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Rebel Music: Race, Empire, and the New Muslim Youth Culture

Hisham Aidi, Safa Samiezade'-Yazd
Hisham Aidi
In conversation with Safa Samiezade'-Yazd
Thursday, March 13, 2014
01:15:08
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Episode Summary

In this revelatory study of Muslim youth movements that have emerged in cities around the world in the years since 9/11 and in the wake of the Arab Spring, Aidi illuminates the unexpected connections between urban marginality, music, and political mobilization.  By examining both secular and religiously-fueled movements as a means of protest against the policies of the “War on Terror,” he explains how certain kinds of music—particularly hip hop, but also jazz, Gnawa, Andalusian, Judeo-Arabic, Latin, and others—have come to represent a heightened racial identity and a Muslim consciousness that crisscrosses the globe.

*Click here to see photos from the program!


Participant(s) Bio

Hisham Aidi is a lecturer at the School of International and Public Affairs at Columbia University. He was a George Soros OSI Fellow, a Carnegie Scholar, and co-editor of Black Routes to Islamwith Manning Marable. He has been a columnist for Al Jazeera and also wrote for Africana.com based at Harvard University's W.E.B. Du Bois Institute. He lives in New York.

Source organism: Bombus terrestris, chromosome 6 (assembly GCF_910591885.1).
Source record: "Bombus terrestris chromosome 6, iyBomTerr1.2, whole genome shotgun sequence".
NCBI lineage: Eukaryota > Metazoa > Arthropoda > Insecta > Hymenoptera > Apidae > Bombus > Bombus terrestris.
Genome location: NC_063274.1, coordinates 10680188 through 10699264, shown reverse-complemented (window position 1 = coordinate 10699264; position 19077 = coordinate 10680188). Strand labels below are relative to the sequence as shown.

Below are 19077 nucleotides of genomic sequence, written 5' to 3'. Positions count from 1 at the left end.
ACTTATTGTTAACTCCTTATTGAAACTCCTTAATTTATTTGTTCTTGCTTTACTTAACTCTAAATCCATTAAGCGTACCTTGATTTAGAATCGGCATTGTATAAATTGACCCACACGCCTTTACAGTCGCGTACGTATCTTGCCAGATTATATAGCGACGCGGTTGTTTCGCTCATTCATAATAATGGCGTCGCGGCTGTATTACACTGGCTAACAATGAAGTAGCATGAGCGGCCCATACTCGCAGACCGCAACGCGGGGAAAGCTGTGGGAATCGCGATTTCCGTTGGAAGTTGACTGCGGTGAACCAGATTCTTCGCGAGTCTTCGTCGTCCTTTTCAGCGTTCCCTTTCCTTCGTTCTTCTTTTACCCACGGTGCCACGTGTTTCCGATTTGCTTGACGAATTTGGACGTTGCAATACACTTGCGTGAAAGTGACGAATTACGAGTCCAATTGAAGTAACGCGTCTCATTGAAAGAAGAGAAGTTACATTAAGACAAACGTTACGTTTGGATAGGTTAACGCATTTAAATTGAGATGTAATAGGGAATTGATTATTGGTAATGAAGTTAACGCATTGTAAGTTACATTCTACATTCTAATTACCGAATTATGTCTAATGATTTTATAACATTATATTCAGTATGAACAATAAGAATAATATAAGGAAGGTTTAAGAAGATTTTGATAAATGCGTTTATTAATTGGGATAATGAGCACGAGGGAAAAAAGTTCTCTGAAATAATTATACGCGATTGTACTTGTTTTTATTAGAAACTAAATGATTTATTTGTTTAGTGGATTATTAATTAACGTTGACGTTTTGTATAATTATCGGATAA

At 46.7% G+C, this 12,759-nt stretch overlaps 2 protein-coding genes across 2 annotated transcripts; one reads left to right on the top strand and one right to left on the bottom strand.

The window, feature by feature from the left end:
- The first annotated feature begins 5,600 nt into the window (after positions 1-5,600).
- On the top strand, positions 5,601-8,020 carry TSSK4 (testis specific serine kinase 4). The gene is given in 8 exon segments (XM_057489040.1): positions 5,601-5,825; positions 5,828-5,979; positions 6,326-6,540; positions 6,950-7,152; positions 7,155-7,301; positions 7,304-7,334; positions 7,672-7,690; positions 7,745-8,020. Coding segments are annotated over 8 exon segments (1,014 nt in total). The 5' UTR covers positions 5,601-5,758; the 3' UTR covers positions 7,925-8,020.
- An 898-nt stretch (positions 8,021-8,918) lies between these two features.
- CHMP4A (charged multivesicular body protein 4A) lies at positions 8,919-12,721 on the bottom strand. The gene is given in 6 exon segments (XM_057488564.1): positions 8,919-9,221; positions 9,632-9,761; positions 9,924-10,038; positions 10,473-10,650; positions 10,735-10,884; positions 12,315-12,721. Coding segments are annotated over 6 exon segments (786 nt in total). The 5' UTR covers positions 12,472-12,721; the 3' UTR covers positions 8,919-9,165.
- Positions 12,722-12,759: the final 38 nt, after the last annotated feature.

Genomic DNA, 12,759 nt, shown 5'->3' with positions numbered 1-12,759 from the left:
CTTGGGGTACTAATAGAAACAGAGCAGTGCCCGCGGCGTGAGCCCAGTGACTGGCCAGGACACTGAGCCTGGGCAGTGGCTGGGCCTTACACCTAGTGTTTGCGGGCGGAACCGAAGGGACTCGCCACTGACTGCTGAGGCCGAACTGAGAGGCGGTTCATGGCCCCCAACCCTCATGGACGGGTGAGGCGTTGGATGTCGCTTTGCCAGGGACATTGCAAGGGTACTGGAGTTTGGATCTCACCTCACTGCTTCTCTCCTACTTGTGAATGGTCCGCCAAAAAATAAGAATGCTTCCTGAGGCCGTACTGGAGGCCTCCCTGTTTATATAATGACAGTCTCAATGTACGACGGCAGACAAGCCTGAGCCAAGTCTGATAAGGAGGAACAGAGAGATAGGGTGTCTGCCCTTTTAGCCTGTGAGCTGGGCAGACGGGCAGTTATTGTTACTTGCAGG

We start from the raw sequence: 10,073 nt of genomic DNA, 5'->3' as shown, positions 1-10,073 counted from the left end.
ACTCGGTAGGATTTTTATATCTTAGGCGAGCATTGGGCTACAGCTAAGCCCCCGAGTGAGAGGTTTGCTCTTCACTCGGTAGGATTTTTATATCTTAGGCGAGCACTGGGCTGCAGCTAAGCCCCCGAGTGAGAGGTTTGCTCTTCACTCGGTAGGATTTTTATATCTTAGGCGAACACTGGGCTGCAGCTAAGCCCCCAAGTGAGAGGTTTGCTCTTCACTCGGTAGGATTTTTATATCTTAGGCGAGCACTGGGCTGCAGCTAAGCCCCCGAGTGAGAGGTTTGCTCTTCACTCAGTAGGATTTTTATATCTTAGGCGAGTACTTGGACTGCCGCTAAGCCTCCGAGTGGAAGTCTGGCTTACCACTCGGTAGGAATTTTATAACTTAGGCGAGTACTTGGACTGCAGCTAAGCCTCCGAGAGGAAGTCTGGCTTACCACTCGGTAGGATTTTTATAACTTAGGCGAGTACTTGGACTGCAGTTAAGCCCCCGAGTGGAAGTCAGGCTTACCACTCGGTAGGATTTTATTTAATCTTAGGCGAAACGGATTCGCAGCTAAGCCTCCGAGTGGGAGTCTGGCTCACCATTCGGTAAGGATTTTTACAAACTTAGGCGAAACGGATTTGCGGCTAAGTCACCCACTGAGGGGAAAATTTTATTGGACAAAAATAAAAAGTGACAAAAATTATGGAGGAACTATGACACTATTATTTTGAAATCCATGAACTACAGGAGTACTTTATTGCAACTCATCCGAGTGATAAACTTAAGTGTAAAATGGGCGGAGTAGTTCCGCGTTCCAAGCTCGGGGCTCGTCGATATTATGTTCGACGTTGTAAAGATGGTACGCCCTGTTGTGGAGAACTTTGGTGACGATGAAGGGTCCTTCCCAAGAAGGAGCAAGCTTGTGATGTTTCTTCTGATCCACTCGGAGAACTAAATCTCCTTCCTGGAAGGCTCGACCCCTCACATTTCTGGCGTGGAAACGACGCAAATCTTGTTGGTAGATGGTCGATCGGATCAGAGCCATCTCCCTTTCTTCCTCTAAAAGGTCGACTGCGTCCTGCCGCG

Safa Samiezade'-Yazd currently edits the Arts and Culture and Music sections for Aslan Media, an online media source on the Middle East and its global diaspora communities.  She has blogged for Care2's Causes and News Network, where she was recognized for her cultural reporting on the Egyptian protests in Tahrir Square. Her writings on resistance art within Middle East conflict and periphery cultures can be found online at Art21 and Reorient Magazine, as well as Deutsche Welle's upcoming anthology Sitting on the Fence: The Role of Media and Conflict. She lives in Denver, Colorado.

 



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